Yvonne Woon (Dead Beautiful (Dead Beautiful, #1))
We could argue that the ancient Egyptians were positively constrained by their hieroglyphic system of writing to express abstract qualities in a crudely physical way. Against such an interpretation, it is important to bear in mind that language is not simply the vehicle of expression of a given mentality, it actually is that mentality giving expression to itself. The very structures of language are the articulation of the mentality. We should be wary of thinking that the ancient Egyptian mind was “really” like ours, but was constrained by the hieroglyphic script. Rather, the hieroglyphic script was the medium most appropriate for the articulation of the ancient Egyptian mentality. Far from being crude, it reflected richly symbolic modes of conceiving and relating to both the physical and the psychic spheres of existence. It has already become apparent that these two spheres were not experienced as separated from each other—as we today tend to experience them. It is now necessary to go further, and seriously consider the idea that psychic attributes were indeed experienced as “situated” in various parts of the body. The pictorial character of the hieroglyphic form of writing made possible a quite effortless translation of this experience into the written word. For the hieroglyphic script, because it was pictorial, had not yet created a division between concrete and abstract, between “outer” and “inner.” And it had not done so just because the ancient Egyptian mentality had not done so.
Jeremy Naydler (Temple of the Cosmos: The Ancient Egyptian Experience of the Sacred)
The 'astronomical chronology' is a framework of the scientific structure of Egyptian history and, consequently, of the history of the ancient world. . . . The specialists in astronomical chronology made their calculations and announced their expert results. The specialists in pottery took the results of the specialists in Sothic computation as a firm base on which to build. Specialists in the history of religion, philology, and history in general followed. Difficulties were swept away. . . .The readers of cuneiform borrow dates from the readers of hieroglyphics; the Bible exegetes from the archaeologist; the historians from all of them. Thus there came into existence an elaborate entrenched system that bears very little resemblance to the real past. . . . The Sothic scheme of ancient chronology of the world is built on this chronology.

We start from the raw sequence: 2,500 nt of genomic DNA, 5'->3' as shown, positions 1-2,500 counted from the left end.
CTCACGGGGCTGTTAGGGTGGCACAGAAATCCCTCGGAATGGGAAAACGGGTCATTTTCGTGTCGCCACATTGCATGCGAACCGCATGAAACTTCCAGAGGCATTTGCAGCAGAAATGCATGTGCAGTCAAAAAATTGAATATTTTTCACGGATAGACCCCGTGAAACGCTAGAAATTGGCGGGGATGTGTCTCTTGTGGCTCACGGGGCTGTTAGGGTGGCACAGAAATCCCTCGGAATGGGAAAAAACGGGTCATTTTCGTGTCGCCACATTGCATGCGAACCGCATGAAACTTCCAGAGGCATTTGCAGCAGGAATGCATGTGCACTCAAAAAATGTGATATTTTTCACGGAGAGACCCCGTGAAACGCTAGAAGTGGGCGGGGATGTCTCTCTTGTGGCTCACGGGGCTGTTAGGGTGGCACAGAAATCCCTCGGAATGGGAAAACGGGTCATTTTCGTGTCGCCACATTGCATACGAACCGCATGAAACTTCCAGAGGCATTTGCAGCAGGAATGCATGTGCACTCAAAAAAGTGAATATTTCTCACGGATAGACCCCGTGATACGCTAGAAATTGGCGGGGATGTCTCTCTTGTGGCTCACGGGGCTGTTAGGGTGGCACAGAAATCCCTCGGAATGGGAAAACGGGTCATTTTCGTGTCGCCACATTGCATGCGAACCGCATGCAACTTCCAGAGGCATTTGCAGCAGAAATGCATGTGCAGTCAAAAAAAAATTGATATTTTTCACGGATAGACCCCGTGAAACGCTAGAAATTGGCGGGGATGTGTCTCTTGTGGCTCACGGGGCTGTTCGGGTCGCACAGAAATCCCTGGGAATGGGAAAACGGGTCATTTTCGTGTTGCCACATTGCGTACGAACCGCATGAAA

Immanuel Velikovsky (Peoples of the Sea : A Reconstruction of Ancient History-A Continuation of the Ages in Chaos Series (Ages in Chaos series, #2))
As the company went in to dinner, a moment of perplexity ensued when it was discovered that the twins had written the name cards in hieroglyphics. “We thought everyone might want to guess which one was theirs,” Pandora informed them. “Thankfully, I’m at the head of the table,” Devon said. “This is mine,” Winterborne said, gesturing to one name card, “and I believe Lady Helen is seated next to me.” “How did you know?” Cassandra asked. “Are you familiar with hieroglyphics, Mr. Winterborne?” He smiled. “I counted the letters.” Picking up the name card, he regarded it closely. “It’s cleverly drawn, especially the little bird.” “Can you tell what kind of bird it is?” Pandora asked hopefully. “Penguin?” he guessed. Cassandra told her sister triumphantly, “I told you it looked like a penguin.” “It’s a quail,” Pandora said to Winterborne, heaving a sigh. “My penmanship is no better in ancient Egyptian than it is in English.